Before Kai, I’d thought Valentine’s Day was a sweet notion, even though I’d never had a boyfriend. But now I could see this day for the evil it was. Okay, maybe evil was too harsh. Cruel was more accurate.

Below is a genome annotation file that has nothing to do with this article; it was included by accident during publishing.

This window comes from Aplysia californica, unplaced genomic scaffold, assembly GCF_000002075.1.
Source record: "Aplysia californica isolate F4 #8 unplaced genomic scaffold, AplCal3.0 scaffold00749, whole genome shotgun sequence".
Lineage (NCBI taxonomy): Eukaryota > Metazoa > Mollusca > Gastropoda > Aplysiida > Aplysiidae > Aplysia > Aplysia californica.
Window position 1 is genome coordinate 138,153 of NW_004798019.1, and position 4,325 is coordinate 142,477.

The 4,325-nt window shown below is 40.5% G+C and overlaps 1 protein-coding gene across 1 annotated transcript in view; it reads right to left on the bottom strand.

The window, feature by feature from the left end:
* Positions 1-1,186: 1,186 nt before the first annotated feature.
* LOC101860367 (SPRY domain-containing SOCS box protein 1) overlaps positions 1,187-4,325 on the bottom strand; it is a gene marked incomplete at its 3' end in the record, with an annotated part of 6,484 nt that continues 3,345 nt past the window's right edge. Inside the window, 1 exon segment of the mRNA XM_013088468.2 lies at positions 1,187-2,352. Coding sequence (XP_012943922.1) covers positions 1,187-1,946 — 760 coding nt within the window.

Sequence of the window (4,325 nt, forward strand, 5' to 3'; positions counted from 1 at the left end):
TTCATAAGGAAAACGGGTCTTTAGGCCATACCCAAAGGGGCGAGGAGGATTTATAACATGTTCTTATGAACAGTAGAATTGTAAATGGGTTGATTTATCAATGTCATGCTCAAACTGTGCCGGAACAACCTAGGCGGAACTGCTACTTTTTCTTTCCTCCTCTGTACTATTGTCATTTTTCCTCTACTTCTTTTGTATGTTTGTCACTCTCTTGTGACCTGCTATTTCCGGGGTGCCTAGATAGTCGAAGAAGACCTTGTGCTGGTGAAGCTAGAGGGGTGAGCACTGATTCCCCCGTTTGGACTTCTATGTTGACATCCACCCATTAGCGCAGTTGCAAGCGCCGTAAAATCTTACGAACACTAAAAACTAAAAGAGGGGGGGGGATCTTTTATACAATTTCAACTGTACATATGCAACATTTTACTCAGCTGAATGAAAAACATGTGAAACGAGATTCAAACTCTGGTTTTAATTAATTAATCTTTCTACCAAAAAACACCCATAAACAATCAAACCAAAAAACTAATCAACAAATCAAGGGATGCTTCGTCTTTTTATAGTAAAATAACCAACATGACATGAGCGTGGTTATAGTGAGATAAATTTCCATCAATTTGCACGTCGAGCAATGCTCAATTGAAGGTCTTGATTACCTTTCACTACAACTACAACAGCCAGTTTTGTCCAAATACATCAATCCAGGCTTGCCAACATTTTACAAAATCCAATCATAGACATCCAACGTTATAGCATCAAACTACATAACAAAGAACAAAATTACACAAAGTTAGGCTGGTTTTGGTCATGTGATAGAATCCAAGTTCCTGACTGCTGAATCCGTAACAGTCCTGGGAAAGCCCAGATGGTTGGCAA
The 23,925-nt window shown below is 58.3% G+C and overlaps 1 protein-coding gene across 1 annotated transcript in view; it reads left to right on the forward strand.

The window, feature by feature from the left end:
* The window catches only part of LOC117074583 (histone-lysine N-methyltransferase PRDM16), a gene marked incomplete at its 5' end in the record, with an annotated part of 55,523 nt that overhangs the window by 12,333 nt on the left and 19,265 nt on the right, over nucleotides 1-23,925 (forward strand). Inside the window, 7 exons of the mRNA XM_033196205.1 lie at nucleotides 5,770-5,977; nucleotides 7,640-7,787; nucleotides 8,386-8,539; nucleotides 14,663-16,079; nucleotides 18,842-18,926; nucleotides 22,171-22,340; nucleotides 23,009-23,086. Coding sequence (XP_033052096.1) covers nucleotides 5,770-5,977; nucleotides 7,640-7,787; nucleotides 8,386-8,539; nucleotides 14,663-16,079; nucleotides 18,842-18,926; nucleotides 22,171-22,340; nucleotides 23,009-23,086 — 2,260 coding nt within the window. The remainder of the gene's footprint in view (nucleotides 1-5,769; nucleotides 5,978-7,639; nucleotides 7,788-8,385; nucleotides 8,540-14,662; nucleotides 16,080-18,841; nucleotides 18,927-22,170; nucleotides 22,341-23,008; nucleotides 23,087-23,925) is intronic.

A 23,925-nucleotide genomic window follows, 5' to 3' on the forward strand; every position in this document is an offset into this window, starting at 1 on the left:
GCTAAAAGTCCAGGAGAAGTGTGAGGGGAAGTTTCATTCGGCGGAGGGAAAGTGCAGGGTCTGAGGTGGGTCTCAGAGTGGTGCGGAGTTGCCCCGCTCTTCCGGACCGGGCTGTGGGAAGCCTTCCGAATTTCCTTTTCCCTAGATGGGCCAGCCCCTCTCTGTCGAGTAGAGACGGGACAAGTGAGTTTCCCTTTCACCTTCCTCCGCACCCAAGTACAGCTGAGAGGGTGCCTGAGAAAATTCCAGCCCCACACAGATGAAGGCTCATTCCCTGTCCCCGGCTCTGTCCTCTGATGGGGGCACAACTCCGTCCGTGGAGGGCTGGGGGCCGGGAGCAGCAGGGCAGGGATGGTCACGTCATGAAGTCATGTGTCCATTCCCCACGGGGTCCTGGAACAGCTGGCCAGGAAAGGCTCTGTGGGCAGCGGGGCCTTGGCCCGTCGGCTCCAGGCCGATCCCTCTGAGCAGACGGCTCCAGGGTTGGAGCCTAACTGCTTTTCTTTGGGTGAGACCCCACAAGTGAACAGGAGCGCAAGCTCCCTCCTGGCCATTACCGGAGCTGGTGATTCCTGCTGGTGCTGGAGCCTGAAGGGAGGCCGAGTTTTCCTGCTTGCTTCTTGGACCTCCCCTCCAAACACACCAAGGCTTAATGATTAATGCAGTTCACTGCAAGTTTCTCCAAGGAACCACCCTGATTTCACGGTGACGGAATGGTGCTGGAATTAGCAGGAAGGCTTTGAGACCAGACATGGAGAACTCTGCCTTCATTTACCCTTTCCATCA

I’d taken a jog that morning through the frosty grass, and then gone to school to face the saccharine hubbub. I still believed in love. I really did. But everything about this day felt so forced and pressurized. Girls were crying because they didn’t get flowergrams from the boys they liked. Veronica was pouting because Jay got her a giant bouquet of pink carnations and baby’s breath, instead of red roses. Two boys asked me out via flowergram and I had to politely turn them down. And then there were the happy couples. The hand holding and eye gazing. The stolen kisses when teachers weren’t looking.Everywhere I looked was love alongside brokenness.I was so tense when I got home that I decided to go for another jog to shake it off. Februaries in Georgia were always chilly, but it was brutal this year. My fingers, ears, and nose were freezing. Definitely not helping with the stress and tension factor. I turned for home just as flurries started falling.We didn’t get much snow. Hardly any, actually. So when we did, it filled me with an almost childish feeling of whimsy. I stopped jogging and walked home, grinning stupidly at the falling white flakes, holding out my icicle fingers to catch them.I was so lost in the beauty of nature that I thought I’d imagined it when I heard a lovely, low, accented voice call my name. I stopped in front of my apartment building, still grinning, and turned. Then held my breath and let the grin fall from my face.